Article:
John Cale – Shifty Adventures in Nookie Wood

Shifty Adventures in Nookie Wood

John CaleShifty Adventures in Nookie Wood Double Six Recordings DS047 (2012)

It’s 2012 and both John Cale and Bob Dylan have new albums  What do they have to offer?  On Tempest, Dylan is operating in old man mode.  He’s interested in a time-worn kind of songwriting, that could have very well passed for something written decades ago — even before Dylan’s career began in the early 1960s.  It’s updated, a little.  But the key is that he’s not really interested in what is happening around him in the music world.  His style exists on its own, carried as long (or as short) as that takes him.  As it turns out, it finds him stuttering, with some stellar tunes (like “Duquesne Whistle”) and some that are much less than that.  In all Dylan is largely back on his bad habit of lazy blues riffing (what he really cemented with World Gone Wrong).  And there you have it.  Dylan remains Dylan, a sometimes insightful but always unshakable and inscrutable curmudgeon.

Cale’s approach could hardly be more different.  As usual, his lyrics are sly, a little bit witty, with clever and intelligent themes but often fumble about short of a poet’s touch.  But what stands out is his clear intent to sound contemporary.  He has auto-tuned vocals that could easily have come from the latest R&B/hip-hop/dance hit.  He’s pretty competent, and not for a second does he seem to lack an understanding of contemporary pop.  Though he never seems to really, really love what he’s offering here.  At times, there are hints of some of his old songs from the 70s like “Mary Lou,” seamlessly re-purposed, though by the same token it’s also hard not to think of them being re-used in place of an original hook.  In the end, this is a continuation of the interest in modern musical production methods that began with Hobo Sapiens, though Shifty Adventures in Nookie Wood, despite always being eminently listenable, lacks the pathos, the silly humor and personal feel of that former achievement (which has held up quite well almost a decade later).  It may be a reality of making the songs more amenable to live performance.  Despite some stellar support Cale has struggled to make the Hobo Sapiens songs work in concert.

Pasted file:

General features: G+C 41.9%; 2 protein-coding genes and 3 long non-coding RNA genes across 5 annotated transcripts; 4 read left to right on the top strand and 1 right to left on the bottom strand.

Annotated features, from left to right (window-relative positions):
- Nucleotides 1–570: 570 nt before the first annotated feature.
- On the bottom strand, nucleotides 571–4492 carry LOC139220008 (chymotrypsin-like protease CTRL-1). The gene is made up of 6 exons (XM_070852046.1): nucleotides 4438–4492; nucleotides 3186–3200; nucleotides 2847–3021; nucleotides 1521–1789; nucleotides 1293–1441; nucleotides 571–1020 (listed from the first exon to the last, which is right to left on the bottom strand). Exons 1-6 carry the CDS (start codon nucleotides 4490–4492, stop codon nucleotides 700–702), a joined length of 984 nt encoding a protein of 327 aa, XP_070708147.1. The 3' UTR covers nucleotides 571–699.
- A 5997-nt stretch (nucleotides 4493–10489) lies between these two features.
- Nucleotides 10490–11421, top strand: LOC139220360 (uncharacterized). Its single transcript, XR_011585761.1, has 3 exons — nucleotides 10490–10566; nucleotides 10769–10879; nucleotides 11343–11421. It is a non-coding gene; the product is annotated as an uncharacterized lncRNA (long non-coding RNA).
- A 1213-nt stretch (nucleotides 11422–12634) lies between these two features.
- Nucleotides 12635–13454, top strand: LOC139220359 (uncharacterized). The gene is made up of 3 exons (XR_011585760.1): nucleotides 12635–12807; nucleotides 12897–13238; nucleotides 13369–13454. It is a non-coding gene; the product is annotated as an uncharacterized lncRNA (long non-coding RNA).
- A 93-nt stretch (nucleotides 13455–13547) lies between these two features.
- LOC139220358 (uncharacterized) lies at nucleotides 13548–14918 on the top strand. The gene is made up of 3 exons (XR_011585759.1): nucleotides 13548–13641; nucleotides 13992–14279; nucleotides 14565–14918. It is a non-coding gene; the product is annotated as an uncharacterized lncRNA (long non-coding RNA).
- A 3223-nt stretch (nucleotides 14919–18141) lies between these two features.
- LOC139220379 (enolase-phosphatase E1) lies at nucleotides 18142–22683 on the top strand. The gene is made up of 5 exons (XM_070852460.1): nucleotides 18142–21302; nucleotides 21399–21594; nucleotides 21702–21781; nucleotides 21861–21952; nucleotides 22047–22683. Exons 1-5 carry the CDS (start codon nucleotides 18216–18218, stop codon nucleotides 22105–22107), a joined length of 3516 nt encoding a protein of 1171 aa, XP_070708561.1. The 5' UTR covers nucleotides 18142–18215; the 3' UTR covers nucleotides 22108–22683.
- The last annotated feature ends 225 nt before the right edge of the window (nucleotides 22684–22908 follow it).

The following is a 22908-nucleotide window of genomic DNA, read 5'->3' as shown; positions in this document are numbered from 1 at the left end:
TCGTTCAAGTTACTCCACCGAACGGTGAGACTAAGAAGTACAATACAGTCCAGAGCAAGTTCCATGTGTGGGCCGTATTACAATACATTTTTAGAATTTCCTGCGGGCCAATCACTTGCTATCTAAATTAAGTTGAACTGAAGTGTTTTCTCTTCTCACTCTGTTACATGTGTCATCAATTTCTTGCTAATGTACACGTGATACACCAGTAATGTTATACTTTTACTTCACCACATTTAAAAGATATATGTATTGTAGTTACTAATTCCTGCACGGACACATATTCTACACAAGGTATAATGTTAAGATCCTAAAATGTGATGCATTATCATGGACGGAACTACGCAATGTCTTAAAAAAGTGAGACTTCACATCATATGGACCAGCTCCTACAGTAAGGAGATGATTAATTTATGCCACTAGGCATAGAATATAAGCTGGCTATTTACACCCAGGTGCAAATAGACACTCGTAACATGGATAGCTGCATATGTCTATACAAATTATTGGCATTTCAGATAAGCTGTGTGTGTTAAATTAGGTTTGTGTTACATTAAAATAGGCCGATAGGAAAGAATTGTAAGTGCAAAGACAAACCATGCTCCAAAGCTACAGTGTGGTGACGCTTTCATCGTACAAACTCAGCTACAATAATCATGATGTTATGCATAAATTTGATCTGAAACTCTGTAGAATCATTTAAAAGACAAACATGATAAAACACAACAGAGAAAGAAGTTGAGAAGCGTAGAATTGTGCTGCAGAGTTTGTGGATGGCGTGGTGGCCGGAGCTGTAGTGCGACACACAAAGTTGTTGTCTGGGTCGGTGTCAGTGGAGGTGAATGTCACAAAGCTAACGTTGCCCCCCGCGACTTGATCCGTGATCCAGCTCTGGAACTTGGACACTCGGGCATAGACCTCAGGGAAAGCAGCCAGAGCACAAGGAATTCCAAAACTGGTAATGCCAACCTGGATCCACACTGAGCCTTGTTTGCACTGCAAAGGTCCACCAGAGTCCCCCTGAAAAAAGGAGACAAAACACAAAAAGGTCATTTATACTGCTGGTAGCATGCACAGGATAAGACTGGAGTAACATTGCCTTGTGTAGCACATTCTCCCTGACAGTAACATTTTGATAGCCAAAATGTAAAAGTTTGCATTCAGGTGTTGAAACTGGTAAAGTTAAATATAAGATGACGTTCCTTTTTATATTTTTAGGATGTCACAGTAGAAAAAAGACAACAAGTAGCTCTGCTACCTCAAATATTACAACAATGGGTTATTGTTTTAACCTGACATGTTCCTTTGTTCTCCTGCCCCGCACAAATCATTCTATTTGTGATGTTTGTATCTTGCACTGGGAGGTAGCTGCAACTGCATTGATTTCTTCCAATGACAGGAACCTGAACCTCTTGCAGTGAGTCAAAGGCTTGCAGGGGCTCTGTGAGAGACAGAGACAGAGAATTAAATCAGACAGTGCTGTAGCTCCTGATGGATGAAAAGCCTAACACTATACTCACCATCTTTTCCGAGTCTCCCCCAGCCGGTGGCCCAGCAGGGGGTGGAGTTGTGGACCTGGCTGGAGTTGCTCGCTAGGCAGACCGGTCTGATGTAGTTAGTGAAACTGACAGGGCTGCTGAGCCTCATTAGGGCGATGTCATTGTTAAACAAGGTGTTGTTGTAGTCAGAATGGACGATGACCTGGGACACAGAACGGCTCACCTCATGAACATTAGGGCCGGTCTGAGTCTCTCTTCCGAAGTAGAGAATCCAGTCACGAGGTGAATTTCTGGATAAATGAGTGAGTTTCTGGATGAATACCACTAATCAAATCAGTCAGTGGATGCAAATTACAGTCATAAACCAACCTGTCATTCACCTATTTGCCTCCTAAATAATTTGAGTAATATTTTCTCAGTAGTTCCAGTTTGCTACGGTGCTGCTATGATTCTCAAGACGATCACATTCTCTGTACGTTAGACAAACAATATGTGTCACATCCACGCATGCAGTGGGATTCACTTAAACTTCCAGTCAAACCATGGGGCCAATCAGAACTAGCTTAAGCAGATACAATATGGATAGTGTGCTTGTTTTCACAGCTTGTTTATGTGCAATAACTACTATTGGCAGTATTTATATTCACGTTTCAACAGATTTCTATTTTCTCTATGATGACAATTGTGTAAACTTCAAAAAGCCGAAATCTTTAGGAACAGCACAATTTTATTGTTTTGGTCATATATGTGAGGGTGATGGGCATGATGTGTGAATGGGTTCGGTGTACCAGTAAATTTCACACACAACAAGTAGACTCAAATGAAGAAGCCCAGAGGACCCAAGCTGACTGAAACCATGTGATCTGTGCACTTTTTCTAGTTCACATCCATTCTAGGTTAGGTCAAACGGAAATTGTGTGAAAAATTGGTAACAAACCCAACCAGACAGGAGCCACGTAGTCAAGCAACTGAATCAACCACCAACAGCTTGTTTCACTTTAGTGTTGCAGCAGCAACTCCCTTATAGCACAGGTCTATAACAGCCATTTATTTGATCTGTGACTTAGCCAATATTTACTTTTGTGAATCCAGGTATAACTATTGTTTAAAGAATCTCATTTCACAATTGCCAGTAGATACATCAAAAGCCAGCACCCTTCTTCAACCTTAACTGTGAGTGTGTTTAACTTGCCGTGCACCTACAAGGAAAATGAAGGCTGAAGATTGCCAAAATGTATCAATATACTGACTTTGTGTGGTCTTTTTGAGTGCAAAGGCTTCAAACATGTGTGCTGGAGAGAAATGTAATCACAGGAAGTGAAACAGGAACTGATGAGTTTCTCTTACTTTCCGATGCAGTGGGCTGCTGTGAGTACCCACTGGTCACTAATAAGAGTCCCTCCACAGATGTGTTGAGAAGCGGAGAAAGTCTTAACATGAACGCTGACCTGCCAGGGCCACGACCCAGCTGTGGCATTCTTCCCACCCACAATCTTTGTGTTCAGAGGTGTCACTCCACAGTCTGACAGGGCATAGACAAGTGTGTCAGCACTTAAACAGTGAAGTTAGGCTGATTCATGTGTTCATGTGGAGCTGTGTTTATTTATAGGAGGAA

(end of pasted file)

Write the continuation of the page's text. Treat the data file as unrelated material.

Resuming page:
Dylan may be less than a year older than Cale, but on this evidence they seem to inhabit different worlds.  It’s a wonderful thing to find musicians still active after all these years having the freedom to take such divergent paths.  Neither really delivers at his best.  For Dylan, he soars and he sinks, and the sum total is an uneven affair that is best taken in only select doses.  For Cale, he rides an even keel, and even gains some momentum across the album, but you probably won’t find any of his tunes stuck in your head.